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JavaScript equivalents of some common C# LINQ methods. To help me remember!
// JS array equivalents to C# LINQ methods - by Dan B.
// Here's a simple array of "person" objects
var people = [
{ name: "John", age: 20 },
{ name: "Mary", age: 35 },
{ name: "Arthur", age: 78 },
{ name: "Mike", age: 27 },
{ name: "Judy", age: 42 },
{ name: "Tim", age: 8 }
];
// filter is equivalent to Where
var youngsters = people.filter(function (item) {
return item.age < 30;
});
console.log("People younger than 30");
console.log(youngsters);
// map is equivalent to Select
var names = people.map(function (item) {
return item.name;
});
console.log("Just the names of people");
console.log(names);
// every is equivalent to All
var allUnder40 = people.every(function (item) {
return item.age < 40;
});
console.log("Are all people under 40?"); // false
console.log(allUnder40);
// some is equivalent to Any
var anyUnder30 = people.some(function (item) {
return item.age < 30;
});
console.log("Are any people under 30?");
console.log(anyUnder30); // true
// reduce is "kinda" equivalent to Aggregate (and also can be used to Sum)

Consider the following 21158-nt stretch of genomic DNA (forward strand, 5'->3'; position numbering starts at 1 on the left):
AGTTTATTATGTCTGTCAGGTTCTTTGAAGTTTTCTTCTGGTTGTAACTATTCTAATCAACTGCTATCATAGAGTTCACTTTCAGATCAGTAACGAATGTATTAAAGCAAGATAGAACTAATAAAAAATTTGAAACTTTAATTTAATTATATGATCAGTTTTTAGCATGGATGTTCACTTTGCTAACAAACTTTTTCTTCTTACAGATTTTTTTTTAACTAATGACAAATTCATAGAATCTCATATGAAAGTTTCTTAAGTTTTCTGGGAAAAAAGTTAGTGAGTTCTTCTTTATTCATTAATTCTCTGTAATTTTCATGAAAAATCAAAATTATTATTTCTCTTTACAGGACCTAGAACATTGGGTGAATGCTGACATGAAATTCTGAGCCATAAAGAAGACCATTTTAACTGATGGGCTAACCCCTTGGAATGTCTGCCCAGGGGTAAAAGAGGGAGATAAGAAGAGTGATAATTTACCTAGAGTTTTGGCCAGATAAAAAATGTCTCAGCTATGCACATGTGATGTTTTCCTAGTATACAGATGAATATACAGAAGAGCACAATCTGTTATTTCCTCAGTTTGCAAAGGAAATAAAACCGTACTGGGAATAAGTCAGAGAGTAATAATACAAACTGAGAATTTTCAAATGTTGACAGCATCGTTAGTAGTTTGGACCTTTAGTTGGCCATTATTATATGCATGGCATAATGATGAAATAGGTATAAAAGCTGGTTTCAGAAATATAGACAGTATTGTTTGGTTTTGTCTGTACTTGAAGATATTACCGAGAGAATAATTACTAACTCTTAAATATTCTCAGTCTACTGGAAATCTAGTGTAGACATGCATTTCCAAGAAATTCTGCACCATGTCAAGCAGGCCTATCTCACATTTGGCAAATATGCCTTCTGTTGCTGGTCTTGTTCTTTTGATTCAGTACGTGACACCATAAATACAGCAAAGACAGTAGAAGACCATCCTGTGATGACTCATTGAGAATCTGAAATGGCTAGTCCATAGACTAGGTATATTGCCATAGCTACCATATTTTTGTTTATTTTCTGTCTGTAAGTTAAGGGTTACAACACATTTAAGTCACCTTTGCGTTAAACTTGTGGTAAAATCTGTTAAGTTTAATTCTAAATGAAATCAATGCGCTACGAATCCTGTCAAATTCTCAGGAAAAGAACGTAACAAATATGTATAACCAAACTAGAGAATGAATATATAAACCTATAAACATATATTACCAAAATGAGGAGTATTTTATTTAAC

var aggregate = people.reduce(function (item1, item2) {
return { name: '', age: item1.age + item2.age };
});
console.log("Aggregate age");
console.log(aggregate.age); // { age: 210 }
// sort is "kinda" like OrderBy (but it sorts the array in place - eek!)
var orderedByName = people.sort(function (a, b) {
return a.name > b.name ? 1 : 0;
})
console.log("Ordered by name");
console.log(orderedByName);
// and, of course, you can chain function calls
var namesOfPeopleOver30OrderedDesc = people.filter(function (person) {
return person.age > 30;
}).
map(function (person) {
return person.name;
}).
sort(function (a, b) {
return a < b ? 1 : 0;
});
console.log("And now.. the names of all people over 30 ordered by name descending");